[H. Of Ro hoped, for the sake of humanity and national | The question was then taken for going into a honor, this House would never withhold re- Committee of the Whole on the subject, and lief.
carried by a considerable majority, there being Ur. SPRIGG hoped the committee would not | 45 votes for it. be discharged, but that they would go into the The House accordingly resolved itself into a business at an early day. He said, he had not Committee of the Whole, when made up his mind how far they had power to Mr. W. SMITH said, he did not propose to fill afford relief in a case like the present. There up the blank at that time. If the resolution was was an instance in the relief afforded to the agreed to, the sum could be put in when the bill daughters of the Count de Grasse, as well as came into the House. He himself should not that given to the sufferers at St. Domingo. He think of proposing to fill the blank with more wished for further time to make inquiry on the than 15,000 dollars. This, it was true, was but subject. If there were not insuperable objec- a small sum, but it would afford relief to the tions to the measure, he hoped relief would be poorer class of sufferers, and others could not afforded.
expect to receive the amount of their losses. Mr. HARPER acknowledged that it was sound | He should move that the committee might policy in Government to keep a strict eye over rise and report the resolution. its Treasury ; but this watchfulness ought not Mr. HARTLEY called for the reading of the act to go to the rejection of all claims, however allowing relief to the sufferers by fire at St. Dojust and proper. He thought the tenaciousness mingo. [It was read. It allowed 15,000 dolof approaching the Treasury was carried too | lars for their relief, which sum was to be chargfar in the present instance. He would ask, ed to the French Republic, and if not allowed what was the use of society if it were not to in six months, the relief was to be stopped after lessen the evils of such calamities as the pre- that time.] sent, by spreading them over the whole com- Mr. MACON wished the act allowing a sum of munity, instead of suffering them to fall upon money to the daughters of Count de Grasse to the heads of a few individuals? He thought it be read also. He did not think either of them the duty of Government to alleviate such peculiar in point. The sufferings of the people of Savandistress as the present. It was said this would nah were doubtless very great; no one could prove a dangerous precedent, and prevent ne- help feeling for them. But he wished gentlecessary provisions against fire. If they were men to put their finger upon that part of the about to make good the whole of the £500,000 constitution which gave that House power to destroyed, there might be some ground for the afford them relief. Many other towns had sufalarm; but when fifteen or twenty thousand fered very considerably by fire. He believed he dollars only were contemplated to be given, no knew one that had suffered more than Savangreat danger could surely be apprehended. The nah in proportion to its size: he alluded to fires at New York, Baltimore, and Charleston, Lexington in Virginia, as every house in the had been mentioned; but what were the means place was burnt. If the United States were to of Savannah when compared with New York ? become underwriters to the whole Union, where Not as one to twenty. New York was rich must the line be drawn when their assistance enough to bear her loss, but this could not be might be claimed ? Was it when three-fourths said of Savannah, all the inhabitants of which or four-fifths of a town was destroyed, or what were reduced to poverty and distress. They other proportion? Insurance offices were the could not, therefore, get relief from their fellow-proper securities against fire. If the Governcitizens; and to whom could they look for ment were to come forward in one instance, it protection and relief with so much propriety as must come forward in all, since every sufferer's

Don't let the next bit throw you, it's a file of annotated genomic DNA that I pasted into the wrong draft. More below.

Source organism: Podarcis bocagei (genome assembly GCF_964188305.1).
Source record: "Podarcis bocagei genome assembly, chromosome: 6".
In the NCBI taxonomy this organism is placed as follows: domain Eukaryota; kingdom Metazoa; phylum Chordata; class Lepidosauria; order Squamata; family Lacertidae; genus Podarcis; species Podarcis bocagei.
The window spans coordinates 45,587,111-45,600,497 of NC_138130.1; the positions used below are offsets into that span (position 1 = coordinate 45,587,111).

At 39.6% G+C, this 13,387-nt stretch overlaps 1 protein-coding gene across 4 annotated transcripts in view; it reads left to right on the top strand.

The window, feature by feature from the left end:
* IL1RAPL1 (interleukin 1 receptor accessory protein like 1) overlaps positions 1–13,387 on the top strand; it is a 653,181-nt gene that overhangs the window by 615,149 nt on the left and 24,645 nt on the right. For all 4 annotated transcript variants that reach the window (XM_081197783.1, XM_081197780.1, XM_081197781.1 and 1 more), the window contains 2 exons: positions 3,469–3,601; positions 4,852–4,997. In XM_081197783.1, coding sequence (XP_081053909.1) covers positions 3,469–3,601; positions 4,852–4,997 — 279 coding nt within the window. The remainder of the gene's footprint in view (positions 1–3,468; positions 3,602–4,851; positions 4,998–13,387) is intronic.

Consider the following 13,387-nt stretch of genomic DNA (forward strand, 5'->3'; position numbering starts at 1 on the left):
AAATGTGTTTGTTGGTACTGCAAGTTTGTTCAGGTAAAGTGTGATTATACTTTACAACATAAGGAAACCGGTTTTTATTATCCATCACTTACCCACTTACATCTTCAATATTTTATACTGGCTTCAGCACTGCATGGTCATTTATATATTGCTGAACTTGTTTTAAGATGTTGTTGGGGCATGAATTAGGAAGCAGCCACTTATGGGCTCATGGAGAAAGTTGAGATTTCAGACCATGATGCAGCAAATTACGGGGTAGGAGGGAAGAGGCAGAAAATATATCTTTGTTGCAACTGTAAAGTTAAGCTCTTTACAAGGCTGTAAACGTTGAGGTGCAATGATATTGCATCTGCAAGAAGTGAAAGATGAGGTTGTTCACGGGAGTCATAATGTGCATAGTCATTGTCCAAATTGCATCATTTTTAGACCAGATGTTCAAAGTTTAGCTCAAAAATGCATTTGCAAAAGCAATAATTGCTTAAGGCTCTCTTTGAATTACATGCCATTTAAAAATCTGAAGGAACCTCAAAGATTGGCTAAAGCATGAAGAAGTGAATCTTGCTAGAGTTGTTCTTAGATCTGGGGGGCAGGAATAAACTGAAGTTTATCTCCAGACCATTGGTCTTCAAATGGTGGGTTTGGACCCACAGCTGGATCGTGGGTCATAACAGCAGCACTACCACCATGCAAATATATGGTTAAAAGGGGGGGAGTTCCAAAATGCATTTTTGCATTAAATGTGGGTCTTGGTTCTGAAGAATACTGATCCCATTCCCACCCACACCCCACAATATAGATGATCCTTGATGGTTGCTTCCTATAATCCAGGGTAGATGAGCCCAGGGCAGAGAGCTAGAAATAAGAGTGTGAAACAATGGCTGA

he General Government? When compared claim stood upon the same footing. The sum to Charleston, the loss of Savannah was of ten which had been given to the sufferers at St. Dotimes the magnitude as that experienced by it. iningo was to be charged to the French RepubThe loss of Charleston was alleviated by a sub- lic, and that given to Count de Grasse's daughseription of $30,000 from its own citizens, be- ters was in consideration of their father's sersides the handsome contributions which were vices. But New York had as great right to made in other parts of the Union; but there come forward and expect relief as Savannah. vas no property left in Georgia to afford relief He felt for the sufferers in all these cases, but he to the sufrerers. Suppose, said Mr. H., we were felt as tenderly for the constitution; he had exto give thirty thousand dollars towards this loss, amined it, and it did not authorize any such what would it be when divided among the grant. He should, therefore, be very unwilling vbole Union And yet it would be enough to to act contrary to it. draw down countless blessings upon us from Mr. RUTHERFORD said, he felt a great deal of these objects of distress. He hoped, therefore, force on what gentlemen had said. There were the committee would not be discharged. It two circumstances which were perfectly concluwas a case of peculiar and almost unprecedent- sive in his mind. He saw it our duty to grant el affliction, such as he hoped would not again relief from humanity and from policy. Savancocar; and a decision in their favor would be nah was a city of a minor, helpless State; it was applauded by every man, woman, and child in a very young State, yet it was a part of the the Union.
| Union, and as such, was as much entitled to